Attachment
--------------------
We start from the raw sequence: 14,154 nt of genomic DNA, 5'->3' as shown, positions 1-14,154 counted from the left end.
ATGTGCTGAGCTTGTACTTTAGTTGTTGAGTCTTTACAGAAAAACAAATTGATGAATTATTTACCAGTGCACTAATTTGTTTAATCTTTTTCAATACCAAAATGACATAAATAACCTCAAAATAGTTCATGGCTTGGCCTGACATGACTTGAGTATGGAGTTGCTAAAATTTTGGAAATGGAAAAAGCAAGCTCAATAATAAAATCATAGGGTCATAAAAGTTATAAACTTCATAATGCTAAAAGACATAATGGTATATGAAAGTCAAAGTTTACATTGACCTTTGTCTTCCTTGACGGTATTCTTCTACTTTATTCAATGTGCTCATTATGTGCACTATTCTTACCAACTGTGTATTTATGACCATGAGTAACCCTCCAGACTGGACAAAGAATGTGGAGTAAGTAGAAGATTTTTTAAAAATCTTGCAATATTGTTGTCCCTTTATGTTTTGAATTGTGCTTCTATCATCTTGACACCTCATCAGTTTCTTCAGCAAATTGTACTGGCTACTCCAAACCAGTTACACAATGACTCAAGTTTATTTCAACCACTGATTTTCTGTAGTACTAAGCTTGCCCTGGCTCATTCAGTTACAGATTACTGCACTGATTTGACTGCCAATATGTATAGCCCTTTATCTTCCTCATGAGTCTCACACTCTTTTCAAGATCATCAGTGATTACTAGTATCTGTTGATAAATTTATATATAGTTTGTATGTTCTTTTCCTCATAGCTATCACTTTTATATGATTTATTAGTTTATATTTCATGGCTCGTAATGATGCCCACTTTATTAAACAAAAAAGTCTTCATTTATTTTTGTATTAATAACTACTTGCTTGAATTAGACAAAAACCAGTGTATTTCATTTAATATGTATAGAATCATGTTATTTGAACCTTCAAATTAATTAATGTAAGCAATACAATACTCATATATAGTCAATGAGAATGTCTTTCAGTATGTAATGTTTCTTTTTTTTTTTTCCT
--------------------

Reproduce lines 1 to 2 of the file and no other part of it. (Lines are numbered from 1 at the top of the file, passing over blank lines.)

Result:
We start from the raw sequence: 14,154 nt of genomic DNA, 5'->3' as shown, positions 1-14,154 counted from the left end.
ATGTGCTGAGCTTGTACTTTAGTTGTTGAGTCTTTACAGAAAAACAAATTGATGAATTATTTACCAGTGCACTAATTTGTTTAATCTTTTTCAATACCAAAATGACATAAATAACCTCAAAATAGTTCATGGCTTGGCCTGACATGACTTGAGTATGGAGTTGCTAAAATTTTGGAAATGGAAAAAGCAAGCTCAATAATAAAATCATAGGGTCATAAAAGTTATAAACTTCATAATGCTAAAAGACATAATGGTATATGAAAGTCAAAGTTTACATTGACCTTTGTCTTCCTTGACGGTATTCTTCTACTTTATTCAATGTGCTCATTATGTGCACTATTCTTACCAACTGTGTATTTATGACCATGAGTAACCCTCCAGACTGGACAAAGAATGTGGAGTAAGTAGAAGATTTTTTAAAAATCTTGCAATATTGTTGTCCCTTTATGTTTTGAATTGTGCTTCTATCATCTTGACACCTCATCAGTTTCTTCAGCAAATTGTACTGGCTACTCCAAACCAGTTACACAATGACTCAAGTTTATTTCAACCACTGATTTTCTGTAGTACTAAGCTTGCCCTGGCTCATTCAGTTACAGATTACTGCACTGATTTGACTGCCAATATGTATAGCCCTTTATCTTCCTCATGAGTCTCACACTCTTTTCAAGATCATCAGTGATTACTAGTATCTGTTGATAAATTTATATATAGTTTGTATGTTCTTTTCCTCATAGCTATCACTTTTATATGATTTATTAGTTTATATTTCATGGCTCGTAATGATGCCCACTTTATTAAACAAAAAAGTCTTCATTTATTTTTGTATTAATAACTACTTGCTTGAATTAGACAAAAACCAGTGTATTTCATTTAATATGTATAGAATCATGTTATTTGAACCTTCAAATTAATTAATGTAAGCAATACAATACTCATATATAGTCAATGAGAATGTCTTTCAGTATGTAATGTTTCTTTTTTTTTTTTCCT